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Community comes together for chili contest

Members+of+the+Burlington+community+sample+chili+at+the+fifth+annual+Queen+City+Chili+Cook-Off+April+15.+All+proceeds+from+the+cook-ff%2C+which+took+place+at+Nectar%27s%2C+went+to+Burlington+Firefighters+Association+
Members of the Burlington community sample chili at the fifth annual Queen City Chili Cook-Off April 15. All proceeds from the cook-ff, which took place at Nectar's, went to Burlington Firefighters Association

Members of the Burlington community sample chili at the fifth annual Queen City Chili Cook-Off April 15. All proceeds from the cook-ff, which took place at Nectar's, went to Burlington Firefighters Association

Andre Parisi

Andre Parisi

Members of the Burlington community sample chili at the fifth annual Queen City Chili Cook-Off April 15. All proceeds from the cook-ff, which took place at Nectar's, went to Burlington Firefighters Association

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My parents make the best chili. In fact, I love it so much that it’s the meal I ask to eat almost every year for my birthday.

So when I heard Nectar’s was holding its fifth Annual Queen City Chili-Cook Off, I knew I had to go.

The showdown took place from noon to 4 p.m. April 15. All proceeds from the event went to the Burlington Fire Fighters Association.

Queen City Brewery was the main sponsor of the event. One-dollar from every Queen City beer purchased during the event also went to the Fire Fighters Association.

After making my donation at the door, I was given a plastic spoon and a ballot. Fourteen teams stood around folding tables, ladling out their best chili from steaming crock pots.

Sean Riehl, Nectar’s event coordinator, has been helping to put on the Chili Cook-Off for the last three years.

“There is a lot involved in planning the event,” Riehl said.

Advertising, staffing, and finding a band to perform are all part of his job, he said.

The Tenderbellies was the band chosen to perform during the event this year. They are a bluegrass band based in Burlington, according to the Nectar’s website.

Maybe it was the music, maybe it was the delicious aromas, but everyone in the room seemed to be having a good time as they walked from table to table trying each chili.

As I made my rounds, I discovered that many of the competitors were home cooks, as opposed to career chefs.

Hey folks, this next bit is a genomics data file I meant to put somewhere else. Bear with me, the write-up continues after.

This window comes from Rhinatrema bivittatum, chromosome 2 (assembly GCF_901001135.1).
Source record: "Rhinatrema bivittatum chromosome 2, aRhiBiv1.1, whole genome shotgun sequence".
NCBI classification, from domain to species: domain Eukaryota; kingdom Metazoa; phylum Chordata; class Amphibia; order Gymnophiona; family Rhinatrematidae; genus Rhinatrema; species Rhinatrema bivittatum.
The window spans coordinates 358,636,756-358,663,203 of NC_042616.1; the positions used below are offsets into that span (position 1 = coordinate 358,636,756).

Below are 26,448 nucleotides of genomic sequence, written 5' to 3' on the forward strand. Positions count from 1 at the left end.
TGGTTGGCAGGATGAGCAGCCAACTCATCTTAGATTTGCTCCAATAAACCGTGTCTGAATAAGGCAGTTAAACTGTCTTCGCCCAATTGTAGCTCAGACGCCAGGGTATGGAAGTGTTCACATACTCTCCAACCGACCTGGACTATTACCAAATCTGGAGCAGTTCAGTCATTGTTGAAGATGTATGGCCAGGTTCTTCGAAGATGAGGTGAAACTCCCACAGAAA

John Gallagher has been making chili at home for over 40 years, and it’s a tradition he has passed down to his son, he said.

“This event is for a great cause,” Gallagher said smiling. “On top of that, you get to eat real good.”
Most of the teams were also repeat competitors, coming back to the Cook-Off year after year.
Eric Gray of 802 Que has entered the competition every year since the beginning, he said.

“I have a competitive barbecue team that competes at events in the summer,” Gray said, “This is a great thing for us to do in the spring.”

Many of the chilis went beyond the classic meat, beans and peppers.

The Pig Kahuna chili was made by sisters Amy and Melissa Jayne. They were inspired by Hawaiian pizza, Amy said.

“We used pineapple, and coconut bacon bits,” Amy said. “It also has chopped up Taylor pork roll because we’re from New Jersey originally.”

Greg Kitchell went into Saturday’s event the reigning champion. Although Kitchell is a DJ by trade, his new passion is cooking, he said.

“This year I added chorizo and brown sugar to the chili,” Kitchell said. “I’m always experimenting with new ingredients.”

Rene Young and Armina Medic, known together as the Spice Girls, made what they called a “Naughty but Nice” chili.

“The dark chocolate will hit you first,” Young said, “but the spice will hit you afterwards.”

The spice comes from the ghost peppers which are grown in her father’s garden, she said.

My personal favorite was Angela Welch’s “Good Buckin’ Chili.” Her venison and chocolate chili was made without measuring ingredients. Instead, she said, she just “throws it together.”

“I like it spicy, but I’m a pastry chef so I have to make it a little bit sweet,” Welch said.
The winners were announced by emcee Tim Kavanagh and judge Megan Carpenter at 3 p.m.

Carpenter is a self-proclaimed gourmet food enthusiast, as well as a morning news anchor for Fox on local Channel 44, according to her Twitter.

Paul Hale, the owner of Queen City Brewery, was also a chili judge.

This was his first year judging; in previous years, he had only attended the event, Hale said.

“I am more experienced judging beer,” she said. “I tried to approach this the same way.”

The award for “Best Overall Presentation” went to team Os Toureirose. The two team members, wearing matching sombreros, cheered and hooted as they walked up to the stage to claim their award.

“Most Creative” went to the Spice Girls, and the prize for “Best Overall Chili” went to Sweet Kickin’ Chicken.

Finally, the “People’s Choice Award,” determined by guest votes, went to the Taco Truck All-Star’s Triple B Chili, which boasted bacon, beef and bourbon.

Over 250 total votes were cast throughout the event, Kavanagh said.

“Over the past four years, [the Cook-Off] has raised over $10,000 for the firefighters,” he said.

Although after the event was over, my mouth was still slightly on fire as I walked out onto Main Street and into the sunshine, I knew I had witnessed something wonderful: the community coming together around good food for a good time and a great cause.

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